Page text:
In Beauty and the Beast, Isabella's family is starting a new life in a new home. In this activity, illustrate the prologue to help you imagine this new version of the story. What's a prologue? It's a part of the story that comes at the beginning of a play, often giving information about events that happened before the play began.

Materials: A printer, this story book template, coloring utensils

Step One: To get started, ask an adult to print out this story book template.

Book

Step Two: Illustrate the storybook. Remember to add color and emotion. Think about the following:
  • What color is the family's castle?
  • How do the twins dress? How does the third daughter, Isabella, dress?
  • How does Isabella feel about their castle?
  • What does their new cottage look like?
Step Three: Read your completed book to a friend or family member. Talk about what you think happens next in the story.

On the Way
The Beast may not seem friendly at first, but he has a great sense of humor. On your way to the theater, practice telling some monstrously funny jokes.

Here are some examples:

What do you get if you cross a frog with a rabbit?
A bunny ribbit.

Why are seagulls called seagulls?
Because if they flew over the bay, they'd be bagels!

How do you make a tissue dance?
You put a little boogie in it.

Kids, on the way to Beauty and the Beast try to get your grown-up to laugh! Keep telling jokes until you can get them to giggle, then switch. Are you looking for more comedic material? Find some more jokes here

Check out Beth trying to keep a straight face on her way to the New Vic!


After the Show
Here are some questions to think about on your way home from the New Vic:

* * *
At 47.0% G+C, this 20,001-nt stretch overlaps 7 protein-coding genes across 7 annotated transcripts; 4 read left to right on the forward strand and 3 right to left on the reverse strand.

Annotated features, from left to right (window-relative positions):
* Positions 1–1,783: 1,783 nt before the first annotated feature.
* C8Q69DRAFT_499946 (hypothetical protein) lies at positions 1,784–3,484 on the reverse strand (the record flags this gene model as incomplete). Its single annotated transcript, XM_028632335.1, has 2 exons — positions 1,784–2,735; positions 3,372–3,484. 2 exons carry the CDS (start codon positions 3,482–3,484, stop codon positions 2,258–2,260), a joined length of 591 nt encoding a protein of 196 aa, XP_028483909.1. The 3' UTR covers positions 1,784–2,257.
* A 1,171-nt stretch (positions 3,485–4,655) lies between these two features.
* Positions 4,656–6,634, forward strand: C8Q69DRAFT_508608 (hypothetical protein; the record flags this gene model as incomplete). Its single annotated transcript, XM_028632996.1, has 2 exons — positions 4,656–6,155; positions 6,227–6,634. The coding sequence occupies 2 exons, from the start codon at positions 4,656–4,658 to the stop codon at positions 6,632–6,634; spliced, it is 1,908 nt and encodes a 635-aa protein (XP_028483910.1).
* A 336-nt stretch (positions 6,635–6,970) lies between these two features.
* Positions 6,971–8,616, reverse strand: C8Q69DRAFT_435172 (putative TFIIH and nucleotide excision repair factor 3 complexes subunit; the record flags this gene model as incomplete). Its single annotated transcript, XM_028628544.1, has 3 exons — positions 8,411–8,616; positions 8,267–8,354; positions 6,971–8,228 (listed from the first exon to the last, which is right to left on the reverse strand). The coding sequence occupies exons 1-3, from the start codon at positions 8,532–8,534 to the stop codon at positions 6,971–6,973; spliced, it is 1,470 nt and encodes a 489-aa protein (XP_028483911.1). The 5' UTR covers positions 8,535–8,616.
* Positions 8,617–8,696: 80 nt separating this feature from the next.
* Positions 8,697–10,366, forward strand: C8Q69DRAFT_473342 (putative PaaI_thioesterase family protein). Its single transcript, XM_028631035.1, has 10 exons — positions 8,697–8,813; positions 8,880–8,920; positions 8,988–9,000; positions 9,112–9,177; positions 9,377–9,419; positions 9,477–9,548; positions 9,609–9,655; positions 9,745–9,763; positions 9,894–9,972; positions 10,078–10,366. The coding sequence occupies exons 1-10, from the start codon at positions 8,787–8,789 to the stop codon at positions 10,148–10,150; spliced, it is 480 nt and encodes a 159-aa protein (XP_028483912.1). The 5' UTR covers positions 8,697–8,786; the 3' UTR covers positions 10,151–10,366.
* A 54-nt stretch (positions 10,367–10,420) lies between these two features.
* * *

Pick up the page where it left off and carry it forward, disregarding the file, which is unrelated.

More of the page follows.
• When do you think the Beast is happiest? How about the twins? When is Isabella happiest?
  • Isabella says that "love feels like fireworks in her heart." What does love feel like to you?
  • What do you think the main themes of the show are? What lessons do the characters learn?
Love is a big part of this story. In this next activity, write your own love poem to someone you think is beautiful, inside and out! 

Materials: Paper, writing utensil

Step One: Rhyme schemes are the pattern of rhymes at the ends of the lines of a poem. Read these short love poems with two different rhyme schemes, ABAB and AABB:

ABAB
I love you dear with all my MIGHT.
More than the earth and SKY
You are my world, you are my LIGHT.
I'll never wonder WHY

AABB
The earth is big, the world is WIDE
But you I keep right by my SIDE
How lucky to love and how lucky to HOLD
A love like yours that never grows OLD. 

Step Two: Write your own love poem! Try using the ABAB or AABB rhyme scheme, or make up your own.

Step Three: Read it to the person you wrote it for, or perform the poem out loud to your family as if you are in a play. 

BONUS: Extend your poem beyond four lines. Also, try a haiku or a sonnet

And Beyond
Read the The Grimm's Fairy Tales by Jacob and Wilhelm Grimm to see the origins of many classic stories. You may recognize certain parts of the show you just saw in "The Singing, Springing Lark!"

Check out the Children's Center at 42nd Street for more storytimes.
Posted by Beth Henderson